Cut the Chord

I was sitting down for lunch last week with a group of coworkers and industry professionals. The age range was wide, ranging from one millennial to a couple of Baby Boomers.  We started talking about cell phone plans, supporting kids after college, and then figuring out ways to cut bills.

As a personal finance blogger and a frugal shopper, I’ve tried to find ways to cut costs. One of the ways I’ve cut costs is by looking at forms of entertainment.  So I started sharing with my coworkers, hoping my ideas would insight conversation that would eventually lead to more ideas.

  1. Cut Cable – In our household, we haven’t had cable in a couple of years. I remember when my hubby and I moved together, cable was on the must list to have. We would end up watching endless hours of TV just because it was there. HGTV and Food Network became two of my favorite channels. But the cost of cable was outrageous, especially considering we were broke students. I finally convinced my hubby to cut the chord. Savings are about $80.  We had the smallest package. My coworkers at the lunch table told me they spend $300 a month on cable. Guess HBO, Showtime, NFL package, Starz, sure add up.
  2. Hulu and Netflix – Instead of spending money on cable, I only pay $16 a month on Hulu and Netflix and I can cancel at any time without having to talk to anyone over the phone. I can watch Hulu and Netflix, anytime, anywhere.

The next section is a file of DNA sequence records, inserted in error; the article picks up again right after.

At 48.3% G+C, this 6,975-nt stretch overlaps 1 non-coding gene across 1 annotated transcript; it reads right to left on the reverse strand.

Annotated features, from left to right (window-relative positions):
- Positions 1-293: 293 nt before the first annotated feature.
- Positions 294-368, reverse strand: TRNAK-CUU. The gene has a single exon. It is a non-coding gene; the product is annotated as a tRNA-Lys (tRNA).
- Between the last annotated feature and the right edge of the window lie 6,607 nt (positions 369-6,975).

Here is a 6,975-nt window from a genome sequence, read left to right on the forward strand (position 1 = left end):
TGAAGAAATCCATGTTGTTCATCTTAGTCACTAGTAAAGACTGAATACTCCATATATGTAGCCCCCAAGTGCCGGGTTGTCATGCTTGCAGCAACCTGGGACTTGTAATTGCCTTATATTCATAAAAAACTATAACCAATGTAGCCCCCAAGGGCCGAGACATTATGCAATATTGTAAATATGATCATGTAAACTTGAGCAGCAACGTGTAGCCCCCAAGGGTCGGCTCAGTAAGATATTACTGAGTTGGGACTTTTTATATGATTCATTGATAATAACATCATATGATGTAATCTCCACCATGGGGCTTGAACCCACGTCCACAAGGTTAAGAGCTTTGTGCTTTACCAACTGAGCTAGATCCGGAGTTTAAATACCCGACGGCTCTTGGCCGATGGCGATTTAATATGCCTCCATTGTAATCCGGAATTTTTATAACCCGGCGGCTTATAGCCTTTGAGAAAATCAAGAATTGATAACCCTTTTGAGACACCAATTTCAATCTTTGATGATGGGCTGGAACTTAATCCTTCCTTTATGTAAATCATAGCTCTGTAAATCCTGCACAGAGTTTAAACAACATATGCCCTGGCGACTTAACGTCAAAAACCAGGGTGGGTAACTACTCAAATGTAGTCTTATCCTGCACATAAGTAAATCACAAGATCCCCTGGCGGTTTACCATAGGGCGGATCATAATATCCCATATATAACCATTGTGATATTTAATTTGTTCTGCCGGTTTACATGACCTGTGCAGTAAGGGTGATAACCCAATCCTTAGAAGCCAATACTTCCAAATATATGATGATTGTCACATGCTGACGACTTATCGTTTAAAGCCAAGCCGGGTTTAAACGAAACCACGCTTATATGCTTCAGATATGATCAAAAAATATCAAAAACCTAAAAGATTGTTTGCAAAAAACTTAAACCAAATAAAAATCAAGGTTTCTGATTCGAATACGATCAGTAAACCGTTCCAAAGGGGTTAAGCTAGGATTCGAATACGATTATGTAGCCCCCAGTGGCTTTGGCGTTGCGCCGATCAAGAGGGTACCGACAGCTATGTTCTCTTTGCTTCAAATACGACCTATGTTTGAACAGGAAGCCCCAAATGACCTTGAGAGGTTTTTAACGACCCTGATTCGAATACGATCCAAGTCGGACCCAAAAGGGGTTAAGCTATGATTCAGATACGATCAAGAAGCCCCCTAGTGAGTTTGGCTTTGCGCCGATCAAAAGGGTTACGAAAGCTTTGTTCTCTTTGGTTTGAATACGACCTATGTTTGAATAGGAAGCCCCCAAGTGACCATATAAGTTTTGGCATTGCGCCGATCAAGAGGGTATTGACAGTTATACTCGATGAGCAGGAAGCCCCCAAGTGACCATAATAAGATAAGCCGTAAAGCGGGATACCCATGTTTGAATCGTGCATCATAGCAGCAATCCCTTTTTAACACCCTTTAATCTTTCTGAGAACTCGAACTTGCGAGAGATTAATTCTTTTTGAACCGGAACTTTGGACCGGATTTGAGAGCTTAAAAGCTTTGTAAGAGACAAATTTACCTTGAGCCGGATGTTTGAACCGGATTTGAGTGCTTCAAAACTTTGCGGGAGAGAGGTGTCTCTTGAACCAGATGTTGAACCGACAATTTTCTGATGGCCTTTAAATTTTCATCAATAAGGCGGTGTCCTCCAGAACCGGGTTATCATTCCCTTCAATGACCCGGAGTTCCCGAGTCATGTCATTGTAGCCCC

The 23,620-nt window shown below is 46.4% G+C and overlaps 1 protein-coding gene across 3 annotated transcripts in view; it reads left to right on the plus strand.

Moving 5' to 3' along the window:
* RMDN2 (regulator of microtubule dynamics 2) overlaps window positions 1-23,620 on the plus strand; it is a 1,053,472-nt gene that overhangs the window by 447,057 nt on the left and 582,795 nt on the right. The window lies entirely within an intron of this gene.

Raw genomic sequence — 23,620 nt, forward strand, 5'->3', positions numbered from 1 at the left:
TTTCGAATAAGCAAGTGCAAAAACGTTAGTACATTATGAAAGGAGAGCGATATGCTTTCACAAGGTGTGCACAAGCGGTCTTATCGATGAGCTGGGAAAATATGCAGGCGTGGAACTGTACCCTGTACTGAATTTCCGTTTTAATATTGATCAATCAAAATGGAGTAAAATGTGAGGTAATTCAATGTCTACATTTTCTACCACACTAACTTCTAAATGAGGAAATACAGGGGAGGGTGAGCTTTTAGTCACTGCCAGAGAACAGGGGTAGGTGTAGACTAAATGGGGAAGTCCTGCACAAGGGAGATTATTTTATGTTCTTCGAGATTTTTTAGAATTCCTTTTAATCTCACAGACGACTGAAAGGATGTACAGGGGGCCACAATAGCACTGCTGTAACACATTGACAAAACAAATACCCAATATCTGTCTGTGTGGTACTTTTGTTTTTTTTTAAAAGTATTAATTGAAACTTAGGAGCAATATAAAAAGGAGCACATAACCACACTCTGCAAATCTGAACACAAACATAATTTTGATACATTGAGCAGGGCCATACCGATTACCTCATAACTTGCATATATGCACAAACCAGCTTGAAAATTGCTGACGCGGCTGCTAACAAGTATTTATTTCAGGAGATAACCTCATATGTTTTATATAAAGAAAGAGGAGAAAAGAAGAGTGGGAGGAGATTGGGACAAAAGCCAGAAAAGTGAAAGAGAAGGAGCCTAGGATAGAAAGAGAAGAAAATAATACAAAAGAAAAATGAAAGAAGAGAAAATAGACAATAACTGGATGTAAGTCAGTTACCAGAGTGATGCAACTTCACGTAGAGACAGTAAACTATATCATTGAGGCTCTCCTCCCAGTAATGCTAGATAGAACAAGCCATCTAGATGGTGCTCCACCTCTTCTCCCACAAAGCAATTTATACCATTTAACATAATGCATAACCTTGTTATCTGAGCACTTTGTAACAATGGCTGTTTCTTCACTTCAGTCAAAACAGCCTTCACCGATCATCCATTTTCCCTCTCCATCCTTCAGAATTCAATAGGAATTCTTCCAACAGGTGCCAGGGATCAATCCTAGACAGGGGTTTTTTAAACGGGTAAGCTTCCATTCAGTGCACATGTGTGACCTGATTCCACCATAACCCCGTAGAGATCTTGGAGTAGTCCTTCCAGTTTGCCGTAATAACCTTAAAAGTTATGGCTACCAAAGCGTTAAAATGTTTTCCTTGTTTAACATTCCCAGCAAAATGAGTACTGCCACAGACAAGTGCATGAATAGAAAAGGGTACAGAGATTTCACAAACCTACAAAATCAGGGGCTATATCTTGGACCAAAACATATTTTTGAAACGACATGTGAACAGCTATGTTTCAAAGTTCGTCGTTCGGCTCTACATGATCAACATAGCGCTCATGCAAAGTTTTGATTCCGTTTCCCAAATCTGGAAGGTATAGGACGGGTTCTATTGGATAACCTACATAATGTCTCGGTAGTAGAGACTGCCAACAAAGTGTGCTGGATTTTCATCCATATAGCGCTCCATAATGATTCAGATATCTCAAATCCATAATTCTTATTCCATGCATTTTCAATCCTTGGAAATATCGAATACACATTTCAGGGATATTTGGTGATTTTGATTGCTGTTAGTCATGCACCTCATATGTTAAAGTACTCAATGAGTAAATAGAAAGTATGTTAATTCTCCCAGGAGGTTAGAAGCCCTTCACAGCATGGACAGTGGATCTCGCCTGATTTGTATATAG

3. Buy an HD Antenna – If you really want the local channels, for example, to catch the sports events, consider getting an HD antenna. We got a $25 HD antenna at Wal-Mart and now 11 local channels.
  4. Get a Chromecast – If you don’t have a smart TV, get a Chromecast. As long as your TV has an HDMI port, and you have a smart device, you’re set. No need to upgrade your TV.
  5. Skip the Movies – Last time we wanted to go to the movies, we checked out movie ticket prices. $11.50 per person for adult matinee. Can you believe it! For two people, it would be $23, not to mention any snacks you pick up on the way. Instead watch movies at home with new releases from Tesco and make your own popcorn.
  6. Exercise at the park – We are so lucky to live in the US. We have so many parks that are free. When I went to visit family in Monterrey, Mexico, we went to what I considered the only “green” area in the city. It took an hour to get there in traffic and you had to pay an entrance fee. Here the park is less than a five-minute walk from my house. It’s so awesome.  One of the reasons I love the neighborhood.

There are so many ways to get entertainment at affordable rates. When I introduced all these ideas, everyone at the table said they couldn’t get rid of their cable. So many devices were too much of a hassle. All they wanted to do is sit on their couch and grab their remote at the end of the day. Well, I rather pocket the savings.